How to Pay for Your Wedding Day

Deciding how to split up costs to pay for your wedding day

When planning a wedding one of the most important factors can be money.  You have options to think about when trying to find the money to pay for your big day. Here’s a rundown of some of them, plus their pros and cons. Keep in mind that a combination of two or more may be your best bet.


Finding funds for pay for your wedding dayThis is more the norm than you might think. As more and more brides and grooms marry later in life more couples are in a good position to pay for the entire wedding.

The Pros: You will have total control over all aspects of the wedding. If you want to get married shoeless on the beach and dance to a calypso band at the reception, you can do it. Your parents may not really approve, but in the end, if you are paying for the wedding yourself, then you can do what you like.

The Cons: You might drain your savings accounts and end-up with debt if you take out a loan or use your credit cards. You also run the risk of offending your parents if you refuse their financial help. To avoid hurt feelings, you might consider accepting a minimal amount from them, or let them pay for something you don’t have strong opinions about.


Having the Bride’s family foot the bill is the most traditional way to go and this is still pretty popular with many families.

The Pros: You don’t have to dip into your nest egg to pay for the wedding, which means you’ll probably be driving a better car, buying a better house and a year after the wedding you won’t have the wedding day bills following you around.

The Cons: The person who pays ultimately gets the wedding that he or she wants. This means that if you want 100 guests but your parents want 250, you’ll probably end up with at least 175 to 200 people at your wedding. Having your parents pay for the wedding doesn’t hurt your wallet, but you have to be willing to compromise on what the wedding will be like.  Another downside of having your parents pay for the wedding, especially if they’re retired, on a fixed income, or just not that well off to begin with is that it could put them in financial harm or serious debt.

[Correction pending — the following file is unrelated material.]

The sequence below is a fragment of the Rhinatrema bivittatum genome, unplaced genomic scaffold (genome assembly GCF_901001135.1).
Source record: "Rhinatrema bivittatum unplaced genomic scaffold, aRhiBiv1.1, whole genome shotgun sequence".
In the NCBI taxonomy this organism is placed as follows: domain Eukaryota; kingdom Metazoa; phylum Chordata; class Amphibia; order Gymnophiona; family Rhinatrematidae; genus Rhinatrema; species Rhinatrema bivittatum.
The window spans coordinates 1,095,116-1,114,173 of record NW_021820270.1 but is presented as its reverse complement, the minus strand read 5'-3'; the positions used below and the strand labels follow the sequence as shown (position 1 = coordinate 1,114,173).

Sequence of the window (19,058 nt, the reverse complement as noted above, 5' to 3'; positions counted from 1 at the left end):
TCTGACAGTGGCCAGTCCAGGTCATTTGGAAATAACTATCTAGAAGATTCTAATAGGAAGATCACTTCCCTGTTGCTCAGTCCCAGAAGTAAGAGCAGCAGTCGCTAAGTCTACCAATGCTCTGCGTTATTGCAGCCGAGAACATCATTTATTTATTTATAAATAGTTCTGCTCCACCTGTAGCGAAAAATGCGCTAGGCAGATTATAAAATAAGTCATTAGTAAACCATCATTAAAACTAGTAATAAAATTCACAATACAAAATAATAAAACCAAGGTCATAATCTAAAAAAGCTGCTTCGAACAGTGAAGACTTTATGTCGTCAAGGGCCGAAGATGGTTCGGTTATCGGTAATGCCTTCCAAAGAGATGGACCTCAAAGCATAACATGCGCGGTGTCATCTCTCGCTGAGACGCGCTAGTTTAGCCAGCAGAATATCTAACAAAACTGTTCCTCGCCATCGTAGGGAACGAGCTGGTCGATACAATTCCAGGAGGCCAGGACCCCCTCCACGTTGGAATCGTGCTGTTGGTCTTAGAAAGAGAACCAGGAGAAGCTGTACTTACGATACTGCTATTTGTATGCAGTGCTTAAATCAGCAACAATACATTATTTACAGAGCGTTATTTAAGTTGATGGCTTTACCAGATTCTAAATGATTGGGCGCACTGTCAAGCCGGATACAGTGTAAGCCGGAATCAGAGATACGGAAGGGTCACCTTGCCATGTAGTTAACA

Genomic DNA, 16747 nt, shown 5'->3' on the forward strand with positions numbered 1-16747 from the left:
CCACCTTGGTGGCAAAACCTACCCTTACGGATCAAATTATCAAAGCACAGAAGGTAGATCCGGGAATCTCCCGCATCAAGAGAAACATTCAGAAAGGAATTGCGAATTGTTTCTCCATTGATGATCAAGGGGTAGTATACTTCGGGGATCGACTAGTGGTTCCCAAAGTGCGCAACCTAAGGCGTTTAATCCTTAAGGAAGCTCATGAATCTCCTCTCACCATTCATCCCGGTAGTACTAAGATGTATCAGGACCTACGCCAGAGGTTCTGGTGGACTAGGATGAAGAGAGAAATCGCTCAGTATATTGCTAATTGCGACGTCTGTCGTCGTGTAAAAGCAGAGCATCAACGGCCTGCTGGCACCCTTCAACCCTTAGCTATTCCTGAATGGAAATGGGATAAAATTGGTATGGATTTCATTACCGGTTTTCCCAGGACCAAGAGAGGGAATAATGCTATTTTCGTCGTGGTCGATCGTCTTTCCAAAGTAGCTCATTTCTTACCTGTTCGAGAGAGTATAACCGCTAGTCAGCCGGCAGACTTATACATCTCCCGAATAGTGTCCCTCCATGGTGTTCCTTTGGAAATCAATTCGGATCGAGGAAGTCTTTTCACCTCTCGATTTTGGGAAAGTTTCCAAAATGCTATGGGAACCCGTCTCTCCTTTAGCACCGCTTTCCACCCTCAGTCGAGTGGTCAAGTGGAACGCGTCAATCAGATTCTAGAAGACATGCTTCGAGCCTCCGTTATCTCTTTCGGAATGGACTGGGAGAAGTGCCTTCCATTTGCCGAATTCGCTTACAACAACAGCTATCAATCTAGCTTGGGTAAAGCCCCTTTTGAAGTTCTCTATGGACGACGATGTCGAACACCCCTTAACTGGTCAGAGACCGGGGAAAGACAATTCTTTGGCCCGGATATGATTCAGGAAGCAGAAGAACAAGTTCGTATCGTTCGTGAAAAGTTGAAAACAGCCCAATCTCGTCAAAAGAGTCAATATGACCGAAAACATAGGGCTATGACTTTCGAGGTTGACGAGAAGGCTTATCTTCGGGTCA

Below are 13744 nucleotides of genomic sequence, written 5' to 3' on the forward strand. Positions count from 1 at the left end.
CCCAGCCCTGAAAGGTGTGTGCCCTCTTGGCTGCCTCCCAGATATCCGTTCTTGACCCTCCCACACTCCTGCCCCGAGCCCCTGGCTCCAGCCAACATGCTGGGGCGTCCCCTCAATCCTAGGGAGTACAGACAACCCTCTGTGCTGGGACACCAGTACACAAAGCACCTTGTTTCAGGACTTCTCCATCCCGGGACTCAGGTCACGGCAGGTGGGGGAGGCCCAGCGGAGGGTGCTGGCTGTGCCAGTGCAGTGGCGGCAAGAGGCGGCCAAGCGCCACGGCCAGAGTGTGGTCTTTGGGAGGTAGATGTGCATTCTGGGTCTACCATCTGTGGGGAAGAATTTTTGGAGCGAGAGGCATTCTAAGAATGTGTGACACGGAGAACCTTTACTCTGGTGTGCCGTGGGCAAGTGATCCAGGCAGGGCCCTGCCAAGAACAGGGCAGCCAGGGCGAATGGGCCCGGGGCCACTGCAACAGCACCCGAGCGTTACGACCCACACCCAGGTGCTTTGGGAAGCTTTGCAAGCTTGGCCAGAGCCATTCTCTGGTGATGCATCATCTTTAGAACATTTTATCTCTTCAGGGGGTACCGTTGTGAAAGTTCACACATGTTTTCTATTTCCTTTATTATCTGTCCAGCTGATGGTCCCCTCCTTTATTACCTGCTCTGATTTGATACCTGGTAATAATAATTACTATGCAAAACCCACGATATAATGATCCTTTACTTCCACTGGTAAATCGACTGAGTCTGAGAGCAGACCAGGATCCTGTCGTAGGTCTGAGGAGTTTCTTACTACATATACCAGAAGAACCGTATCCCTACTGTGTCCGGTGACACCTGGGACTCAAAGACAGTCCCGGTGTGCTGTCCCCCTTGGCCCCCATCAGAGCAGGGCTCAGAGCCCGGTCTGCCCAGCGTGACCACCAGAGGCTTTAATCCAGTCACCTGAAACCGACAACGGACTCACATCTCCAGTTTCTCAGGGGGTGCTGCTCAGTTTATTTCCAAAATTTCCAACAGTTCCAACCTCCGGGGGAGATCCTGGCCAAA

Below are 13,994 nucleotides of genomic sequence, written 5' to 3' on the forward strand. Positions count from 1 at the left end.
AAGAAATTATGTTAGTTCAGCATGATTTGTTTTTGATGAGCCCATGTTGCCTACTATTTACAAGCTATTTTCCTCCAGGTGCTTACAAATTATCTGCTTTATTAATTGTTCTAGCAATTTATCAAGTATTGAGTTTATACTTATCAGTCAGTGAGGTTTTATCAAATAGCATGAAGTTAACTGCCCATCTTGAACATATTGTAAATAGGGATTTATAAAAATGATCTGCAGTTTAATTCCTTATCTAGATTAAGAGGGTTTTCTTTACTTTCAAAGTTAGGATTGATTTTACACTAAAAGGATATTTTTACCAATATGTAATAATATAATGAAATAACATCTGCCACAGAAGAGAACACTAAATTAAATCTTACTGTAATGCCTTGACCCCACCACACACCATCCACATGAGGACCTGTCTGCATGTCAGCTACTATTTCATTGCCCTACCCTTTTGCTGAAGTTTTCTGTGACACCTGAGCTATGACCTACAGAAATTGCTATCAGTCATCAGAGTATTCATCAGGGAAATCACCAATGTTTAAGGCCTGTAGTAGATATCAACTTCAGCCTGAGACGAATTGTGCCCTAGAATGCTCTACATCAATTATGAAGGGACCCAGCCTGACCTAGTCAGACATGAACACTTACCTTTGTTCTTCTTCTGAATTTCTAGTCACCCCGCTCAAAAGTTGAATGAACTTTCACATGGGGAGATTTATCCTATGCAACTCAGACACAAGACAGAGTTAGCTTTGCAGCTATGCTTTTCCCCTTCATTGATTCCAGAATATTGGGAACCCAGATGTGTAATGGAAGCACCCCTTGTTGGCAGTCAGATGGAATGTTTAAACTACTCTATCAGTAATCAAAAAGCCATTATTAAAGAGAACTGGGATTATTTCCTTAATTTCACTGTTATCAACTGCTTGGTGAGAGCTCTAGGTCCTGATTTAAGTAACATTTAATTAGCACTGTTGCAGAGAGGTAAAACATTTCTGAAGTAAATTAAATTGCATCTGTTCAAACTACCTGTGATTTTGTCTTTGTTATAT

Dividing the costs between all vested parties can be a very effective way of taking care of the expenses. It works best if you take the entire cost of the wedding and divide it three ways, rather than have specific things to pay for.  For example, if you let your parents pay for the dinner, then they may be inclined to invite more guests and it can become a sticky situation. If you can’t divide it equally because of financial inequities between the families (if one party is more or less wealthy than the other two) then ask that party what’s comfortable for them to give, and throw it into the kitty. One rule that should be established is that if one family, for example, is giving four times as much money as the other that doesn’t mean they get four times more say in the details of the wedding and the reception. You’re handling the wedding planning as a group, and one person can’t push his or her weight around. The key to making this work is negotiation and compromise.

The Pros: By pooling your resources, you may be able to afford the kind of wedding you want. You also may not have to empty your savings account to get it. What’s more, since everyone is contributing, which means everyone gets a say, you’re not likely to make one side or the other feel left out.

The Cons: By accepting money from other people, you do give up some control. But there are always solutions. Remember to enjoy your day and not to worry about the small things.